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Antivenin, which is also commonly called antivenom, is a group of medications that may help people or animals recover from venomous bites. Monovalent medication is specific to treating bites from one type of creature, and polyvalent types will treat exposure to more than one species of animal/insect/reptile. They work by providing antibodies that fight directly against the venom that is circulating in the body. The earlier antivenin is administered, the better, because it cannot reverse damage that venom may have already caused.
Human beings in most parts of the world live in company with a variety of venomous creatures, such as certain snakes, spiders, scorpions, and jellyfish. Some of these cause minimal damage if they come into contact with humans, but others may cause very serious illness, damage to the body, or death, without antivenin. This is why the production of the different types is so important. It is a foregone conclusion that people will occasionally have exposure to dangerous venom types, and without medicines to address this, many of them would become very ill or even die.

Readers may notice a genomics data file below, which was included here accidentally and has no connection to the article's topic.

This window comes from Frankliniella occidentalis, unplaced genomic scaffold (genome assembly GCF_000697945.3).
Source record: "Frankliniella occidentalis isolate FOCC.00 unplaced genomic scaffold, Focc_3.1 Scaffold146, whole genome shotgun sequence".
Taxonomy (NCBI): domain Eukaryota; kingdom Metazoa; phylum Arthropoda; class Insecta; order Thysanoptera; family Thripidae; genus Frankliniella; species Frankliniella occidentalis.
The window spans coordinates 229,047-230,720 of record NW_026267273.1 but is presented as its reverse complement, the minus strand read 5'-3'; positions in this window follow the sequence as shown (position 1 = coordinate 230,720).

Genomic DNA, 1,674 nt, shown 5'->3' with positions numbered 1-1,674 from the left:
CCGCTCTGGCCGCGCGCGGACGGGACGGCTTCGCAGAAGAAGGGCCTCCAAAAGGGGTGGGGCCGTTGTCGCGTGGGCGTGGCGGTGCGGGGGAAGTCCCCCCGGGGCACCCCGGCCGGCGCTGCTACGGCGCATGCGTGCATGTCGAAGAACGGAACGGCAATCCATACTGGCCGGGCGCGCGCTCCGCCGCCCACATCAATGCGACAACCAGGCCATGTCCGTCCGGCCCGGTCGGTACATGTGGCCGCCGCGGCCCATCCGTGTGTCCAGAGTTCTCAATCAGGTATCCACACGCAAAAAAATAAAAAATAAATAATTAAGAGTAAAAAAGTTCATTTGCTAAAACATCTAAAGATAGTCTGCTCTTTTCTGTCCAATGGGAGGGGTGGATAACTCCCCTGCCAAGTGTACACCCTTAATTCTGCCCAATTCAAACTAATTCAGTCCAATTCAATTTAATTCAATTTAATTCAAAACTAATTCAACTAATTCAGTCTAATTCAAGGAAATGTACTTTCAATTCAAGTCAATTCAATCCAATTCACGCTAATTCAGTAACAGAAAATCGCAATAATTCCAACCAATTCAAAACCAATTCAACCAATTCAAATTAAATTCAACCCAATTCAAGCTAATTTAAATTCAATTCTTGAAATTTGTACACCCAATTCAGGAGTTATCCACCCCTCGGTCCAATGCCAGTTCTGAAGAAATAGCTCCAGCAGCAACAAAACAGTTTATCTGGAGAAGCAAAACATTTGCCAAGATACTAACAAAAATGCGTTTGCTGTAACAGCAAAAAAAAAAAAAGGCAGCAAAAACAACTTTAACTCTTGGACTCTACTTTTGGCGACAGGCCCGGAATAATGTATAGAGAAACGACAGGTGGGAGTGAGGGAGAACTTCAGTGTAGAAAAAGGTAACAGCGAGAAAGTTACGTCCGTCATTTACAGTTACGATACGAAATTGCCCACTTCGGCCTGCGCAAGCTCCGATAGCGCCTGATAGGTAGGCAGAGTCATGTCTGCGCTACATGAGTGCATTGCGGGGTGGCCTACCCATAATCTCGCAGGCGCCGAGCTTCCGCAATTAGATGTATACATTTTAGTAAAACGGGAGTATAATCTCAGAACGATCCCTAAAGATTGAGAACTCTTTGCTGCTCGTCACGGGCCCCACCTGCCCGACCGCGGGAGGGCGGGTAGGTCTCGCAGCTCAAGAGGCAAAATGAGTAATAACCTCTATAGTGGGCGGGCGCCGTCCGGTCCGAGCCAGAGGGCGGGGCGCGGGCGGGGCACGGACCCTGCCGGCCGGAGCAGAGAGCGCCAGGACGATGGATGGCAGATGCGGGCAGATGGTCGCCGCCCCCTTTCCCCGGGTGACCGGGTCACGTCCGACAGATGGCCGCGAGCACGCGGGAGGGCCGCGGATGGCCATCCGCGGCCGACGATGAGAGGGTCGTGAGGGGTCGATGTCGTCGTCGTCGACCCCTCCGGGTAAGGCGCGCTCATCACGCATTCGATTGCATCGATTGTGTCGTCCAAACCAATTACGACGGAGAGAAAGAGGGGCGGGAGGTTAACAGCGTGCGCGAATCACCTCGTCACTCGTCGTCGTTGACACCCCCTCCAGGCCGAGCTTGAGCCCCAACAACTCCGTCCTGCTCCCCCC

Antivenin has a lengthy production process, which involves first introducing venom into horses or sheep and then capturing blood from these animals because it contains antibodies against the venom. As mentioned, sometimes antivenom types are produced that can counteract venom exposure from several different species. For example, polyvalent antivenin exists for treating venom exposure to most of the Australian snakes. Given the variety and toxicity of many Australian snakes, this is most fortunate.
On the other hand, at times, a monovalent, venom-specific antivenin is more appropriate. A person bitten by the South African boomslang snake can only be helped by antivenom made specifically to counteract that snake’s powerful venom. It’s worth mentioning that the production of antivenin and its cost can lead to shortages, especially in poorer countries or areas. This can especially create tragedy in areas frequented by venomous creatures where people may have less protection, such as protective clothing, footware, or strong shelters, against being bitten.
Human reaction to antivenin may vary by type and by the individual. Some people develop itchiness or hives, and others may have strong allergic reactions to one of these medications. When people are given antivenins, medical personnel, both to look for side effects and to ascertain that drug treatments are working, usually watch them carefully. Most people don’t have a choice about taking antivenom if they’ve been exposed to a seriously poisonous creature. Failing to use these drugs could cause exceptional illness, permanent damage to the body and its functions, or death.